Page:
Unhealthy Hab-session

  • Graphic Eric Bent

On Thursday night, the bars were packed. Beer was shared, nachos were ordered and a good time was had, though the Montreal Canadiens ultimately fell 2-0 to their archrivals, the Toronto Maple Leafs. It wasn’t just the beginning of a new National Hockey League season, though—it was also the start of another unhealthy body season.

During the NHL season, die-hard Canadiens fans will drop everything to sit down and watch their team play. Often, this is to the tune of six hours a week minimum, for eight months straight.
Many people think of the hockey season as positive—an economic shot in the arm for local businesses, an excuse to drink and eat more and a chance for hard working people to get away from their professional lives and relax with their buddies.

Students especially will head to the local watering hole for some cheap drinks and an excuse to escape the fortress of books and midterms—in some cases, at the expense of both their grades and their guts.

“A lot of students can easily get distracted from their school work,” said 23-year-old Concordia student Maria Sofroniou. “They may end up watching the game on their laptops during their night classes, which leads to them not paying attention in class.”

Some die-hards take it a step further and make it a necessity to watch hockey at all costs. “Every time there’s a game on, it’s […] hard-wired in our heads that we have to watch the game and not do any homework,” said 19-year-old Concordia student Tyler Finigan. He sees his peers openly admit to professors that when the Habs play, their productivity drops—and the professors buy it. “People prioritize hockey over anything else.”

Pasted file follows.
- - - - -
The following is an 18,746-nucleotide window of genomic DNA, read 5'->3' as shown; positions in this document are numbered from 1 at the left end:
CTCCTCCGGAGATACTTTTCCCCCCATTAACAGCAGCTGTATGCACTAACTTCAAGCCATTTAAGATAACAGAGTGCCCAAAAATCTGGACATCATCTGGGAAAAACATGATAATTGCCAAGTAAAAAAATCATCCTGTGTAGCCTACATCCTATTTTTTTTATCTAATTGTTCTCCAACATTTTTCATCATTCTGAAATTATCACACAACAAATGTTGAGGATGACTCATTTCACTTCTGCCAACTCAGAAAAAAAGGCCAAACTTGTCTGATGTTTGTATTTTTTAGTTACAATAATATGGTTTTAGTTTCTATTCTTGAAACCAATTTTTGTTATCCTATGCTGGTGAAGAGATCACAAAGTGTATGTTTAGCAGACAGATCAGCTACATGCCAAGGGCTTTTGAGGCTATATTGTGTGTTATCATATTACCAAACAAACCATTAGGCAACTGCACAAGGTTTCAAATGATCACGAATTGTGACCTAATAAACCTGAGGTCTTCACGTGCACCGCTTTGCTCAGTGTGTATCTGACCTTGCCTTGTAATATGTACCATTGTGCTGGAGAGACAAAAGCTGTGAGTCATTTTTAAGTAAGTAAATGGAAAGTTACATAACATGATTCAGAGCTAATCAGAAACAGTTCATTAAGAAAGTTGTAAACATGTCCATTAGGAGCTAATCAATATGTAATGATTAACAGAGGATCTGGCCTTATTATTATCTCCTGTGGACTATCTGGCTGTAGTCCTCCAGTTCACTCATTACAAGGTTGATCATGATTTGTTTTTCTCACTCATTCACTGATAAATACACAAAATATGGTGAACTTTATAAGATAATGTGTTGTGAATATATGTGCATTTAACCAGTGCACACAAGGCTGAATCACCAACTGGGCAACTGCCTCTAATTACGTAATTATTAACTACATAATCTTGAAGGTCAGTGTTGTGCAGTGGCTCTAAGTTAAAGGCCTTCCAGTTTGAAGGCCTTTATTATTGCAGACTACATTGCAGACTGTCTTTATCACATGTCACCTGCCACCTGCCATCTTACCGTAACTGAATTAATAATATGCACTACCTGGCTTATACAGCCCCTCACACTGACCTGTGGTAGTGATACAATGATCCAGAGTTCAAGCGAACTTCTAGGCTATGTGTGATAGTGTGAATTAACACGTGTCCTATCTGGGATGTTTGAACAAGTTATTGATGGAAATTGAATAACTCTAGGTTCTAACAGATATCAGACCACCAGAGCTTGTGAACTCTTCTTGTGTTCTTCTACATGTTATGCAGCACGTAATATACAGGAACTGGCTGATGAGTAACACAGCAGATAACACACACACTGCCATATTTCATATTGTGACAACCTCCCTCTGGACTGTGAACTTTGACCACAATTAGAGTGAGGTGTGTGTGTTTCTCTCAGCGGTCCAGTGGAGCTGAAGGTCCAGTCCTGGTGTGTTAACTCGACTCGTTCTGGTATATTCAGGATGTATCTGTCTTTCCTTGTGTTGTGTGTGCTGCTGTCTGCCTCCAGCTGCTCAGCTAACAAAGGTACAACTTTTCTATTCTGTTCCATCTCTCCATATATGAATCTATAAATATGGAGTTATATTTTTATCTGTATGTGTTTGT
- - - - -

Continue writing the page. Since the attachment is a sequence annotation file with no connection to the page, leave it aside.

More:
This includes their bodies, it turns out. Drinking, as you may have heard, stops all functions of the liver, and it also stops the distribution of nutrients, which the body needs in order to keep your metabolism working properly.

So eating pizza, chips, burgers and topping it off with a couple brews—for eight months straight—might have you weighing about the same as Habs defenseman Hal Gill, (who’s listed at 241 pounds), but certainly not looking like him (he’s a 6’7” millionaire professional athlete).

“It would be interesting to see how many people who go to the arena are obese, and if their eating habits at the arena are carried on at home,” said Université de Québec à Montréal kinesiology expert Anthony Karelis about the culture of hockey unhealthiness.

Karelis thinks one simple lifestyle change could benefit people when they watch hockey. Like many an old-time goalie coach, Karelis suggests people, well, just stay standing up.

According to Karelis, there’s a significant correlation between cardiovascular disease and jobs that require people to stay sitting, and it doesn’t help that most people sit down to watch the game when they get off work, too.

“The difference between thin people and obese people is that thin people stand up more during the day,” said Karelis. “Maybe [hockey fans] should stand up when they watch the game.”

It may not seem like much, but the difference between standing and sitting during the day is substantial. People can burn 352 calories more during the day just by staying upright—the equivalent of a 30-minute treadmill workout.

Though some might not like the sound of it, of course, the best way to maintain your beach-bod is often to do it the old-fashioned way. “Good management is the key,” says Concordia University biochemistry professor Abbas Kezouh.

“People should at least develop a healthy schedule, plan ahead, eat healthy during the day and exercise in the morning so that when the game comes on at night, you’ve felt rewarded.”

The same can be said for studying and completing assignments—but with enough praying to the hockey gods, guilt-free hockey might still be had come April. (After your exams, of course.)

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